There is a chasm between what abstraction means in reference to modern art and it’s usage in most other forms of thought. To logicians and mathematicians abstraction has a similar meaning to extraction; a step taken outside of linear problem-solving in order to reach a more potent generality. To scientists abstraction can mean the same or otherwise describe the activity of thinking purely conceptually. Bertrand Russell explained that “…ordinary language is totally unsuited for expressing what physics really asserts, since the words of everyday life are not sufficiently abstract.” In art, abstraction broadly means “non-representational” but where are the processes in art that deploy abstract thought in the former sense; akin to maths, science or philosophy?
The abstract intellectual tools of logicians, scientists and philosophers obviously provide rich, penetrative insights and technological power. Can similar profundity be achieved through analogous art endeavours? One could argue that there have been movements that have attempted to do just that such as conceptual art or research-based art. What differentiates these movements from Russell’s idea of abstraction, however, is the absence of a complete conceptual loop where thought is extracted from a task but, crucially, is then related back to it. To apply the jargon of logic: The theorem is a step toward a proof. Art has generally neglected to close that loop.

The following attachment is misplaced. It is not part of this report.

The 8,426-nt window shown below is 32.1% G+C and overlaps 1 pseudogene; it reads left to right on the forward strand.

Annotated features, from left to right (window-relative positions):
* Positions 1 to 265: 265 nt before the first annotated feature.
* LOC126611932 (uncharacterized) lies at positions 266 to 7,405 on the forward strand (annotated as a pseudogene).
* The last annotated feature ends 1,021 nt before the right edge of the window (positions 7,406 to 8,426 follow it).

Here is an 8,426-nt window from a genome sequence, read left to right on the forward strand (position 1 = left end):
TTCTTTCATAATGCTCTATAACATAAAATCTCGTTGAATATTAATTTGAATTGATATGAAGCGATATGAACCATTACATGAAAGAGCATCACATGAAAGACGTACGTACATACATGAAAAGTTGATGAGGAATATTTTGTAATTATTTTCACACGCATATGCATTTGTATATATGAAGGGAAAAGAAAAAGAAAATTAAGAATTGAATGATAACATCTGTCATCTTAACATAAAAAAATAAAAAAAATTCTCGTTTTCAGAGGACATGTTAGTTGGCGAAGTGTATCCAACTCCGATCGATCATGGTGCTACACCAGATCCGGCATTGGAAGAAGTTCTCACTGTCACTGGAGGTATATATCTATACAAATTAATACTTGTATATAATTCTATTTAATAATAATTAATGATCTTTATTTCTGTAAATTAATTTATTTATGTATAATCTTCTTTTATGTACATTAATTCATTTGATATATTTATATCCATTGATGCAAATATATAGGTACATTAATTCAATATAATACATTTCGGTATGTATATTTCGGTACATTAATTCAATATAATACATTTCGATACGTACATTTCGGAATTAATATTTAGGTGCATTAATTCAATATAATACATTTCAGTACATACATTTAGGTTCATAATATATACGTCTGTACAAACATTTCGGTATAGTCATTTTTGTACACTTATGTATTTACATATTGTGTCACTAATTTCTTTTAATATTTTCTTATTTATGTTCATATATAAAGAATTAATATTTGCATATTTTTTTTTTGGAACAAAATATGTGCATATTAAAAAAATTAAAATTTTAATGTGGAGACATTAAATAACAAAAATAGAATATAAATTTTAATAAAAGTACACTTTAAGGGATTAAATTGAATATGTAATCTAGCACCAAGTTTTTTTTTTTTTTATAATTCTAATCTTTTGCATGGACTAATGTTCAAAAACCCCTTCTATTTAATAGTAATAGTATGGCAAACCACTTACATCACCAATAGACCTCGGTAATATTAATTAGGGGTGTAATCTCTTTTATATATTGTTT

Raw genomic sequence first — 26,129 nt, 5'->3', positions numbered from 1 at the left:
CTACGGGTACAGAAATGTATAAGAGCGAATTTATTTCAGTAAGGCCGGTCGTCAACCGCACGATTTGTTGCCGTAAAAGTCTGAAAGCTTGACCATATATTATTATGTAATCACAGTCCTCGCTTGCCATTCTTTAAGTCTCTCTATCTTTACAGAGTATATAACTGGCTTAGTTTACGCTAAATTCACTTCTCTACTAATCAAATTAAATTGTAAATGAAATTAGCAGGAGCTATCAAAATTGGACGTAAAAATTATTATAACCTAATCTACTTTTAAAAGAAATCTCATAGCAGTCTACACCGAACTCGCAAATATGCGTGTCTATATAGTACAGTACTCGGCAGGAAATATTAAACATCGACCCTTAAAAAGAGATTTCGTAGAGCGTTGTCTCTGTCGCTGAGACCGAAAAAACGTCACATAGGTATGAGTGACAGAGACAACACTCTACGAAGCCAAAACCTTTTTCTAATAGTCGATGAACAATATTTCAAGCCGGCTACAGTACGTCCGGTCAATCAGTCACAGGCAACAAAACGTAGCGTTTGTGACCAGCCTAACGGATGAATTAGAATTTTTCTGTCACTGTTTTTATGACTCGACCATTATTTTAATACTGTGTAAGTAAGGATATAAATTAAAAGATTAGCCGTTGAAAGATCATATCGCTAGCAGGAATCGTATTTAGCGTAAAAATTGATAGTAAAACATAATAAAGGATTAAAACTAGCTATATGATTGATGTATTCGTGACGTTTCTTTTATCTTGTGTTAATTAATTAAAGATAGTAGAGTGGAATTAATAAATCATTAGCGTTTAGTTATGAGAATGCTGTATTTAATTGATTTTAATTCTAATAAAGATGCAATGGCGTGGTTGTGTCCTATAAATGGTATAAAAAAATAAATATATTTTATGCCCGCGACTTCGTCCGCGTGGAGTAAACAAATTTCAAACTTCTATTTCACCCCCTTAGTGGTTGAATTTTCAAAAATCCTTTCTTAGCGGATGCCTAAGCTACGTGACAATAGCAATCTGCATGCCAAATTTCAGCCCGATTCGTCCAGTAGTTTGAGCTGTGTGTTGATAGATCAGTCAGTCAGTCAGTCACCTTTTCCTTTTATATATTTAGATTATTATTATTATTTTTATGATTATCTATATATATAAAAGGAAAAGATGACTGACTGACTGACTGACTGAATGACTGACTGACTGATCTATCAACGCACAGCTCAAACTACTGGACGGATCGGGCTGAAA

Each of the artists selected for Loop derive at least some of their compelling power from making bold, passionate forays outside of art, but -importantly- maintain the focus and artistic drives to resolve the abstract loops that bring their work to fruition.